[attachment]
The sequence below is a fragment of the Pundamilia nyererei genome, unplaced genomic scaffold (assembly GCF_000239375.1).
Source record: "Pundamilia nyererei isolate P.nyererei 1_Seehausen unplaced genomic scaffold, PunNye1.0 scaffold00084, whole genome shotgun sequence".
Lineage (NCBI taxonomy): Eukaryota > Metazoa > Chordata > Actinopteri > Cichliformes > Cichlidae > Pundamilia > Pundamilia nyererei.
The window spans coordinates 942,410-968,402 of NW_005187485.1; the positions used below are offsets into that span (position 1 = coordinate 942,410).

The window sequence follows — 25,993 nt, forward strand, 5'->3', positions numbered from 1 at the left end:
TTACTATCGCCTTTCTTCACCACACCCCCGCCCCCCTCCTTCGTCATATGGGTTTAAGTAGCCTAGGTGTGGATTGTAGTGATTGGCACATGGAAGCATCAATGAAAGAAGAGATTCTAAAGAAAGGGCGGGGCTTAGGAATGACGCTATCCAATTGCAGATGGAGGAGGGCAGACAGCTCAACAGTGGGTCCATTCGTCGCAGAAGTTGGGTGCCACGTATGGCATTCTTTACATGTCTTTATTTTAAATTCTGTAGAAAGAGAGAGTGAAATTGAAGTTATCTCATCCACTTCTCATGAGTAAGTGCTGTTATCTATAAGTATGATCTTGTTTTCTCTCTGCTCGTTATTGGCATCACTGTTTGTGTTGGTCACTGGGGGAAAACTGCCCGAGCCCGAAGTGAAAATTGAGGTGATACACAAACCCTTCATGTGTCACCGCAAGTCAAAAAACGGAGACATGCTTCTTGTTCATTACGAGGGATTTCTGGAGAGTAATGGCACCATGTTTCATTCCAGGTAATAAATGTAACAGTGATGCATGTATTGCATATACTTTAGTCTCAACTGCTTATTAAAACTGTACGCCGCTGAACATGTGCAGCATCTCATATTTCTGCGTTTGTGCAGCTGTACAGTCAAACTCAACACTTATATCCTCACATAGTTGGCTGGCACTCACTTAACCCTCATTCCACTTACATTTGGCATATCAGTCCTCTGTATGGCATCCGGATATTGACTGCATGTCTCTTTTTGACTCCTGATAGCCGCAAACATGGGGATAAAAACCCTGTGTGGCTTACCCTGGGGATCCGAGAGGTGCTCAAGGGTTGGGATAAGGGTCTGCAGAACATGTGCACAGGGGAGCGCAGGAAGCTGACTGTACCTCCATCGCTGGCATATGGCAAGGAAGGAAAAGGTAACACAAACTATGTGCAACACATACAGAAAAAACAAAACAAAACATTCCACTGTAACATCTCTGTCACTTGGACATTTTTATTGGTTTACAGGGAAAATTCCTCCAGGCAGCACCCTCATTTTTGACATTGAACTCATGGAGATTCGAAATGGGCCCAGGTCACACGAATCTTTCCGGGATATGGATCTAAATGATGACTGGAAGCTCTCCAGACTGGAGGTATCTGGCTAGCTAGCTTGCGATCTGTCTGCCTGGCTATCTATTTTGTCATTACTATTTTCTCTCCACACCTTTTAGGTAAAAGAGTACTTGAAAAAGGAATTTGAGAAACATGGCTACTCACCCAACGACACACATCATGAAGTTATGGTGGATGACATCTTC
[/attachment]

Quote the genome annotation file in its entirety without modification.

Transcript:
The sequence below is a fragment of the Pundamilia nyererei genome, unplaced genomic scaffold (assembly GCF_000239375.1).
Source record: "Pundamilia nyererei isolate P.nyererei 1_Seehausen unplaced genomic scaffold, PunNye1.0 scaffold00084, whole genome shotgun sequence".
Lineage (NCBI taxonomy): Eukaryota > Metazoa > Chordata > Actinopteri > Cichliformes > Cichlidae > Pundamilia > Pundamilia nyererei.
The window spans coordinates 942,410-968,402 of NW_005187485.1; the positions used below are offsets into that span (position 1 = coordinate 942,410).

The window sequence follows — 25,993 nt, forward strand, 5'->3', positions numbered from 1 at the left end:
TTACTATCGCCTTTCTTCACCACACCCCCGCCCCCCTCCTTCGTCATATGGGTTTAAGTAGCCTAGGTGTGGATTGTAGTGATTGGCACATGGAAGCATCAATGAAAGAAGAGATTCTAAAGAAAGGGCGGGGCTTAGGAATGACGCTATCCAATTGCAGATGGAGGAGGGCAGACAGCTCAACAGTGGGTCCATTCGTCGCAGAAGTTGGGTGCCACGTATGGCATTCTTTACATGTCTTTATTTTAAATTCTGTAGAAAGAGAGAGTGAAATTGAAGTTATCTCATCCACTTCTCATGAGTAAGTGCTGTTATCTATAAGTATGATCTTGTTTTCTCTCTGCTCGTTATTGGCATCACTGTTTGTGTTGGTCACTGGGGGAAAACTGCCCGAGCCCGAAGTGAAAATTGAGGTGATACACAAACCCTTCATGTGTCACCGCAAGTCAAAAAACGGAGACATGCTTCTTGTTCATTACGAGGGATTTCTGGAGAGTAATGGCACCATGTTTCATTCCAGGTAATAAATGTAACAGTGATGCATGTATTGCATATACTTTAGTCTCAACTGCTTATTAAAACTGTACGCCGCTGAACATGTGCAGCATCTCATATTTCTGCGTTTGTGCAGCTGTACAGTCAAACTCAACACTTATATCCTCACATAGTTGGCTGGCACTCACTTAACCCTCATTCCACTTACATTTGGCATATCAGTCCTCTGTATGGCATCCGGATATTGACTGCATGTCTCTTTTTGACTCCTGATAGCCGCAAACATGGGGATAAAAACCCTGTGTGGCTTACCCTGGGGATCCGAGAGGTGCTCAAGGGTTGGGATAAGGGTCTGCAGAACATGTGCACAGGGGAGCGCAGGAAGCTGACTGTACCTCCATCGCTGGCATATGGCAAGGAAGGAAAAGGTAACACAAACTATGTGCAACACATACAGAAAAAACAAAACAAAACATTCCACTGTAACATCTCTGTCACTTGGACATTTTTATTGGTTTACAGGGAAAATTCCTCCAGGCAGCACCCTCATTTTTGACATTGAACTCATGGAGATTCGAAATGGGCCCAGGTCACACGAATCTTTCCGGGATATGGATCTAAATGATGACTGGAAGCTCTCCAGACTGGAGGTATCTGGCTAGCTAGCTTGCGATCTGTCTGCCTGGCTATCTATTTTGTCATTACTATTTTCTCTCCACACCTTTTAGGTAAAAGAGTACTTGAAAAAGGAATTTGAGAAACATGGCTACTCACCCAACGACACACATCATGAAGTTATGGTGGATGACATCTTC